The perfect all-around healing stone, amethysts are useful for promoting peace, healing, and relaxation. Even the most heavily faceted refined amethyst can’t claim to have as many faces as it has uses!
Ancient Uses for Amethyst
Because of its beauty, amethysts have long been used for a variety of decorative applications, including:
- Ancient Egyptian jewelry and sculpture
- Greco-Roman adornments, such as rings
- Gemstone drinking cups
- Adornments in crowns and elaborate formalwear
While some of these uses were purely decorative, many had superstitious or religious meaning.
A Rocky Hangover Cure
In Greece and Rome, amethyst was heavily associated with the god of partying, wine, and ecstasy; the Greeks referred to this god as Dionysus, while Romans called him Bacchus.
Because of the link with the de facto party god, both ancient Greek and Roman artisans would frequently stud their chalices, goblets, and cups with the gemstone. In doing this, they believed that they could prevent themselves from becoming drunk. Even the name of the gemstone reflects this belief. The word “amethyst” is derived from the Koine Greek word for “unintoxicated”, amethystos.
Of course, it’s now known that amethyst won’t do anything to prevent you from getting drunk. However, we’re certain that its inclusion added some bling to many ancient parties.
Gems of Pleasure
Ancient Egyptians seemed to have a similar idea upon discovering the gorgeous purple stone. In this context, amethyst was seen in two ways. On a material level, the stone was a symbol of wealth and power. Symbolically, they were utilized in rituals for increasing virility and ensuring love.
As an aphrodisiac, amethyst was used for both the living and the dead. On the mortal plane, people of status wore amethyst rings, necklaces, and headpieces. For the dead, the gemstone was carved into prayer beads. The deeper purple the gemstone, the more potent its power was believed to be.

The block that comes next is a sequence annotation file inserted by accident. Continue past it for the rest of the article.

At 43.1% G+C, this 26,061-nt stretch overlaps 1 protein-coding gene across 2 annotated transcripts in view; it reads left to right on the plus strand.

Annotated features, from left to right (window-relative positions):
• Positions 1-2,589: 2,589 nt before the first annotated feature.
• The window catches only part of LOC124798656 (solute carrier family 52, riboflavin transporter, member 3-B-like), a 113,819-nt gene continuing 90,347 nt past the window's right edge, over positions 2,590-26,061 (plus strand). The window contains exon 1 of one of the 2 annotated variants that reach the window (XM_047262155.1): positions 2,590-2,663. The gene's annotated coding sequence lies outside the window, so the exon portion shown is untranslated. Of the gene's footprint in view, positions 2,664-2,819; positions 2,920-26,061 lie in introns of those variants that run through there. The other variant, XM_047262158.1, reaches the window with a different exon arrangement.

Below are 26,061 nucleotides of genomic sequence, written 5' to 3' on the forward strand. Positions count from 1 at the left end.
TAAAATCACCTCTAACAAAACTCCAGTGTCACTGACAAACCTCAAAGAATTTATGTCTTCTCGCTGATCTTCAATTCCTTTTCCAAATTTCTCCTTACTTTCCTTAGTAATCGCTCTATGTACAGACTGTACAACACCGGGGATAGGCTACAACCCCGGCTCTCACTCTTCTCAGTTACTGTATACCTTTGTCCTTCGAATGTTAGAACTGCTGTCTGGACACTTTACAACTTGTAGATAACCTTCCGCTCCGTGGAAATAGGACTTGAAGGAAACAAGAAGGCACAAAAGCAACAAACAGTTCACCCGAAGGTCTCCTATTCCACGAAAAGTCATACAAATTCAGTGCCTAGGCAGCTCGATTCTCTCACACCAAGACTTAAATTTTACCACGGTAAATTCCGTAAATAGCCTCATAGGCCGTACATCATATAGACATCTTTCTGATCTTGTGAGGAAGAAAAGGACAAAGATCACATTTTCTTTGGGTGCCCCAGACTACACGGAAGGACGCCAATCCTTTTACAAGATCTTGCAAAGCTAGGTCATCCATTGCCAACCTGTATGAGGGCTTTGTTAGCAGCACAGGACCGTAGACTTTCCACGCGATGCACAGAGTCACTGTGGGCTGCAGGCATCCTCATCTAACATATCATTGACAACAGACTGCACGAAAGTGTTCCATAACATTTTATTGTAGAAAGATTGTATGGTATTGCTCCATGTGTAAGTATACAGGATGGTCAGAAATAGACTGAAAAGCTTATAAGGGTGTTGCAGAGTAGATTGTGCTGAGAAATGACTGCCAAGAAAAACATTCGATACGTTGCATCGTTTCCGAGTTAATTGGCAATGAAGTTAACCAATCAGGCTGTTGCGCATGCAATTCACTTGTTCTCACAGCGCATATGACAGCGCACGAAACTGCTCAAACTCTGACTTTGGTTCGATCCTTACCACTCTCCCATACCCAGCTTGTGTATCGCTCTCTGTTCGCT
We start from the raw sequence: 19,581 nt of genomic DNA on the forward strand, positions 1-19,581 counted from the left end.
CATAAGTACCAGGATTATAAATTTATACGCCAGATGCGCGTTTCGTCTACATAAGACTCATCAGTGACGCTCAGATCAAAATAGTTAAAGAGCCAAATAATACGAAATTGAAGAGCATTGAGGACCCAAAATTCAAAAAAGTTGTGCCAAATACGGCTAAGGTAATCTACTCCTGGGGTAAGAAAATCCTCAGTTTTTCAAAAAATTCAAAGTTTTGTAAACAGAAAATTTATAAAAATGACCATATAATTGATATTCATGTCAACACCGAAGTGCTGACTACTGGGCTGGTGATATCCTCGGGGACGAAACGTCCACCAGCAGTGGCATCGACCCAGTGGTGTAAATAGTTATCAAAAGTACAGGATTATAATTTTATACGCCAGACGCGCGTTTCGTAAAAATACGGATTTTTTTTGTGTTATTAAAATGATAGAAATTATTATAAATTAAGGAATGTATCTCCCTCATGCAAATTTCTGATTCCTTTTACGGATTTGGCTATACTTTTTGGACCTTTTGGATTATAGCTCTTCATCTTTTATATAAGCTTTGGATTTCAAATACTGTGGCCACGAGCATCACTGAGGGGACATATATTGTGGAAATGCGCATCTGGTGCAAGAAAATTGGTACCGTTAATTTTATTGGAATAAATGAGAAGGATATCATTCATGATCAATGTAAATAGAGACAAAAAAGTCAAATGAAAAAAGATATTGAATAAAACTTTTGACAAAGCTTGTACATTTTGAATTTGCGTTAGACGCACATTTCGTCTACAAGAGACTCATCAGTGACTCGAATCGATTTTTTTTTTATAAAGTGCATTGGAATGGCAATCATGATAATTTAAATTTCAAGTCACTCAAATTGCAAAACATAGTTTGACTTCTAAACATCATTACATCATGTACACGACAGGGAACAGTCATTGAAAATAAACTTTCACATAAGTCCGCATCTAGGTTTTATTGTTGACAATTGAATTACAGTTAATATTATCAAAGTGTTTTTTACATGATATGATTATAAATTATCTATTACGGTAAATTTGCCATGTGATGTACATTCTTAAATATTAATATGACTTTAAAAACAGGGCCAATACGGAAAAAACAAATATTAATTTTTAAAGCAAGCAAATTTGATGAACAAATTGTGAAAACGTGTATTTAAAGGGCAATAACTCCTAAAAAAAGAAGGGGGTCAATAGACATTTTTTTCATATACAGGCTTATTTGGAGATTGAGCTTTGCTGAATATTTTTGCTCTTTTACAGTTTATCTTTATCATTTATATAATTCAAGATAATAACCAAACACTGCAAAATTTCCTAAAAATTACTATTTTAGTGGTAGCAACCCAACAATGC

Another ancient association for amethyst is its literal biblical status. As per the book of Exodus, the purple gemstone was one of twelve to adorn the breastplates of high-ranking priests. Because of this, amethyst is frequently seen in Christian art. In this setting, the stone holds no real functional significance; rather, Christian use of amethyst is meant as an outward symbol of one’s devotion to Christ.
The Origins of Amethyst
While the popularity of amethyst can be attributed purely to its good looks, there may be a bit more to the story than that. Like all other gemstones, this beautiful relic of the earth is forged from the fires of the earth’s ancient past.
More precisely, amethyst is derived from a mixture of water, iron, and a bit of gamma radiation. This isn’t to say that the stones, themselves, are radioactive, though! By the time the gemstone is mined, it’s free of this energy. Nonetheless, that power has cemented the color of the stone. While there’s a bit of nitty-gritty science behind all of this, the basic gist of the idea is that the radioactivity reacts with the iron in the deposits that form the stone. The more iron there is in the deposit, the richer the color will be.
So, why are we telling you all of this?
The answer is simple: this week, Goddess Elite is having a sale on all of our amethyst products! From gorgeous raw stones to towers and everything in between, it’s all 20% off. This sale only lasts until the end of the week, though, so be sure to take advantage of it before it ends.